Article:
picture-9.pngAccording to EETimes, Project Better Place (PBP) has just picked three more partners in its efforts to create an electric car-friendly Israel. San Francisco strategic design firm NewDealDesign will develop the industrial designs for the charging stations and other touch points on the grid, Israel’s Aran Research and Development Ltd. and Nekuda DM Ltd. will develop and install the electric vehicle recharging stations, and Moshe Kaplinsky will head the operation.

Most recently, Kaplinsky served as deputy chief of staff of the Israeli Defense Forces (IDF), an experience which should give him not only the ability to mobilize forces needed to turn Israel into an electric car haven and R&D center, but also the personal business connections necessary to build the large-scale infrastructure required for such a massive operation.

Earlier in the week, Globes reported that PBP rented a large office in Tel Aviv which will serve as the project’s temporary headquarters. The short lease is apparently due to the possibility that a larger office may be needed in the near future, especially if everything goes according to Shai Agassi’s fast-growth plan.

PBP will build the electric recharge grid based on the ERGO model for clean transportation designed by Renault-Nissan.  The electric cars will be manufactured by Renault-Nissan and will be available at a discounted tax rate according to a program setup by the government to encourage participation.

For more on Project Better Place see the website. Also check out this video of Shai Agassi explaining his plan to take the battery-powered car to the next level.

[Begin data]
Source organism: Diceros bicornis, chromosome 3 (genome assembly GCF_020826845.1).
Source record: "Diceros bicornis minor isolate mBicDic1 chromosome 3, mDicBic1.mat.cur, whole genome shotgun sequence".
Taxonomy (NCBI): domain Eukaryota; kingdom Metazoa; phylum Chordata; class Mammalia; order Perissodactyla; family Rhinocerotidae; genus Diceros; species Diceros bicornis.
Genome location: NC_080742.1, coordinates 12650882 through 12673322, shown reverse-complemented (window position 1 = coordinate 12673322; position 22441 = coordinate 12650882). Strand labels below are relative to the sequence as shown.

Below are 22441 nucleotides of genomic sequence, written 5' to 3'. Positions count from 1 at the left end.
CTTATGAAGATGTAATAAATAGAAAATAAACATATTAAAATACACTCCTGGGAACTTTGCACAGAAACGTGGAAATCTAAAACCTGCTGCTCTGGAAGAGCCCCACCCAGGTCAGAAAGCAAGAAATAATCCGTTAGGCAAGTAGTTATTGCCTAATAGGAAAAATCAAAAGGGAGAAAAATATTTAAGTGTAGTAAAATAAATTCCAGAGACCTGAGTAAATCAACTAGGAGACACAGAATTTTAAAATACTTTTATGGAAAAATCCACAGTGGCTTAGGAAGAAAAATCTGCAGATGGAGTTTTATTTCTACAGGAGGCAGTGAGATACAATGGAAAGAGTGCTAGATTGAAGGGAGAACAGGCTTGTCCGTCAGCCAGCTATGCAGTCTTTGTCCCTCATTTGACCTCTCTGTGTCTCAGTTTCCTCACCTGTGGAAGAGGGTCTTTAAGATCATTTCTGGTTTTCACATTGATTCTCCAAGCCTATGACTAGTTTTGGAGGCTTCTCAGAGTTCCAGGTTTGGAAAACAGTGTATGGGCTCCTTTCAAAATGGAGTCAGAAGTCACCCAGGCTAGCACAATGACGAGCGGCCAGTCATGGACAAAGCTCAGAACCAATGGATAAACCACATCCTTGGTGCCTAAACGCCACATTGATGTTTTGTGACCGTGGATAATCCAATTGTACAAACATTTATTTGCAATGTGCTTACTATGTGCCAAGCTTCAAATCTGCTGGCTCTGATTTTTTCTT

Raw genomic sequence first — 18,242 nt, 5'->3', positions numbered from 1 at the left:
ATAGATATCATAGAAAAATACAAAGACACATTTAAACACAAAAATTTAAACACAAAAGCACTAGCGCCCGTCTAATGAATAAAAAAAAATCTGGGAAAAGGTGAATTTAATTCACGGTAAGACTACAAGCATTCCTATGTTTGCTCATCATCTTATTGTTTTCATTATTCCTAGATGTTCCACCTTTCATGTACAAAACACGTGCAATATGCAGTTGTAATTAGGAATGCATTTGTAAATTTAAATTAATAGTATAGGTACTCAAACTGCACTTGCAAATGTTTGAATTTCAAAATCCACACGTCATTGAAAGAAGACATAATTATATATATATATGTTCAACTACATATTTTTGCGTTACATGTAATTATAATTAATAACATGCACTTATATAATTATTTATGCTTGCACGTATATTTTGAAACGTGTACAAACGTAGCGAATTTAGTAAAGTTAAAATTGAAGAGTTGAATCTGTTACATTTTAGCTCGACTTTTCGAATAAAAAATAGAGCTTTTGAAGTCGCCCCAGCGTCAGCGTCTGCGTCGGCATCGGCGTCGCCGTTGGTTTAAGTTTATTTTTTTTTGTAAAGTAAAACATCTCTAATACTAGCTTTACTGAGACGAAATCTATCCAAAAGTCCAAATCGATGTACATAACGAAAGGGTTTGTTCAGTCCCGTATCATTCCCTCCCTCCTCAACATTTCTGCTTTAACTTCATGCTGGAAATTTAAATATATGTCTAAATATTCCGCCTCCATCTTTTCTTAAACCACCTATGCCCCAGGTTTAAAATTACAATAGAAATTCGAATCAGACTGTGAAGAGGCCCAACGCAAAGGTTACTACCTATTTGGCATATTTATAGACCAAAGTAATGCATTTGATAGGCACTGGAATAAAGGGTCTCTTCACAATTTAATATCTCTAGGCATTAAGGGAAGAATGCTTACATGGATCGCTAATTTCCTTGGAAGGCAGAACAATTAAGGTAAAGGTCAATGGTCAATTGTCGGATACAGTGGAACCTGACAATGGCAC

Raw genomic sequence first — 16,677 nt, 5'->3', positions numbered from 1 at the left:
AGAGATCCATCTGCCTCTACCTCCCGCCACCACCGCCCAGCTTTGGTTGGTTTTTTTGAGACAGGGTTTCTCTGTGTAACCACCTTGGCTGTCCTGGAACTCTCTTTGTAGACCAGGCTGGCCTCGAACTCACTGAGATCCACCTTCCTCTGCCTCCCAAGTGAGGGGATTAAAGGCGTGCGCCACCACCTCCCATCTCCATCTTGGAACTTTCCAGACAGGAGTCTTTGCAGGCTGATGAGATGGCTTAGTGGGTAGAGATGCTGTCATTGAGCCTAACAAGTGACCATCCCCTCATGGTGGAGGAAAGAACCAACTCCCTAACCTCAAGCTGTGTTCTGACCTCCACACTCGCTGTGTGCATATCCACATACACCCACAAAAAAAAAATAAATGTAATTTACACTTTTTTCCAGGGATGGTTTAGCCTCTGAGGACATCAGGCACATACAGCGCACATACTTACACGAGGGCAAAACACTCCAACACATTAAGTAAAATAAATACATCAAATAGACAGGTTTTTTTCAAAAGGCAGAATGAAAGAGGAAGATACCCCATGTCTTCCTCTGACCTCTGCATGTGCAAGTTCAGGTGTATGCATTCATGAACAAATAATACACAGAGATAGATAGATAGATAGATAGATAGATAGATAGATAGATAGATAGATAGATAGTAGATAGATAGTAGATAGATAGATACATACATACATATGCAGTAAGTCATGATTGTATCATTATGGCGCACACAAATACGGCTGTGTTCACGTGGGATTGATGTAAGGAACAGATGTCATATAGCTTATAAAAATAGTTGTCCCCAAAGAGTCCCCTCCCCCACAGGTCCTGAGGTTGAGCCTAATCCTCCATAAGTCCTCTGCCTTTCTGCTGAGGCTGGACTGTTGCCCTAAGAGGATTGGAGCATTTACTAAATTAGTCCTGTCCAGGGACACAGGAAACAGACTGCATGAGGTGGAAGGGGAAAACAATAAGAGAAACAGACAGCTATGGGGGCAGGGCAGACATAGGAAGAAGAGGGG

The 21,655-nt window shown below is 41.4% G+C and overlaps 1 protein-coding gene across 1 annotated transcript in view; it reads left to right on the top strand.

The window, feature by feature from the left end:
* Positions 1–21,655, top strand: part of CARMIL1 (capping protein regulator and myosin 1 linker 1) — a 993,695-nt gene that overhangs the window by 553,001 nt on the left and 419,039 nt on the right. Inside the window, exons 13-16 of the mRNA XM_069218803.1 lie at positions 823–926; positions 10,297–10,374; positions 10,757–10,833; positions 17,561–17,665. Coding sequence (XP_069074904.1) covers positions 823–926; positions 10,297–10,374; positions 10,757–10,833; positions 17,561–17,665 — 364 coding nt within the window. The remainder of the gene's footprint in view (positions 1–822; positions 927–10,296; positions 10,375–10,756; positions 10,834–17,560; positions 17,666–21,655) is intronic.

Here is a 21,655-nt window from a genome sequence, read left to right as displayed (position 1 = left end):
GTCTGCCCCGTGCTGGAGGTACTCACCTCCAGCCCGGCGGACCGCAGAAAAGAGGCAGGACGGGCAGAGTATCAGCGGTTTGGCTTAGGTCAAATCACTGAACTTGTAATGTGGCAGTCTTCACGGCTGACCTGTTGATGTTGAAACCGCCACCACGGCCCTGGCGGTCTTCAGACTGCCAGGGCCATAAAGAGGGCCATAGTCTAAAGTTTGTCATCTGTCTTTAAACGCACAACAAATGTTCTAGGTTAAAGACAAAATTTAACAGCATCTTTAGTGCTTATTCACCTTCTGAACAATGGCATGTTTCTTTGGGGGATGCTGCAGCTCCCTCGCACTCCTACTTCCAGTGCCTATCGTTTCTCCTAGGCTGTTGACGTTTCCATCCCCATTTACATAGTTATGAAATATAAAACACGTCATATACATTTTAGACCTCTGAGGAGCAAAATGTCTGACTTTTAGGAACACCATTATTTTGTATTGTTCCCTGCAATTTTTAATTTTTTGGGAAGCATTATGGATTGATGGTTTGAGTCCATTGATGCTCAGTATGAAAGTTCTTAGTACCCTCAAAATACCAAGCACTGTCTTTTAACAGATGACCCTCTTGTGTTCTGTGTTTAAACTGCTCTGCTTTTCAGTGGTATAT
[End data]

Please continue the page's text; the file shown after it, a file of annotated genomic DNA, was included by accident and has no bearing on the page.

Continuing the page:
Emission-Reducing Technology Start-Up Raises $2M

lextran.jpgLextran Ltd. is an Israeli company formed in 1997 that has developed an emission-reducing technology used in power plants. According to Globes it has just raised $2 million in its second round of financing from US investment company Poleris Energy Technology Holdings Ltd. at a value of $26.5 million. Its value has tripled since the first round of financing in October.

What is it? A “high boiling organic liquid” (named Lextran, incidentally) acts in profoundly complex ways to reduce air pollution (Nitrogen Oxide and Sulphur Oxide) in industrial installations powered by fossil fuel, i.e. power stations.

Lextran, which is a subsidiary of Ludan Engineering Co., says on its website that reducing air pollution is of profound importance to its mission. New worldwide environmental regulations affecting power plants are probably also important to its mission. Poleris is hoping that Lextran wins some lucrative deals on an enormous power plant in China. Its first client was the Israel Electric Company and it treats a power plant in Romania as well.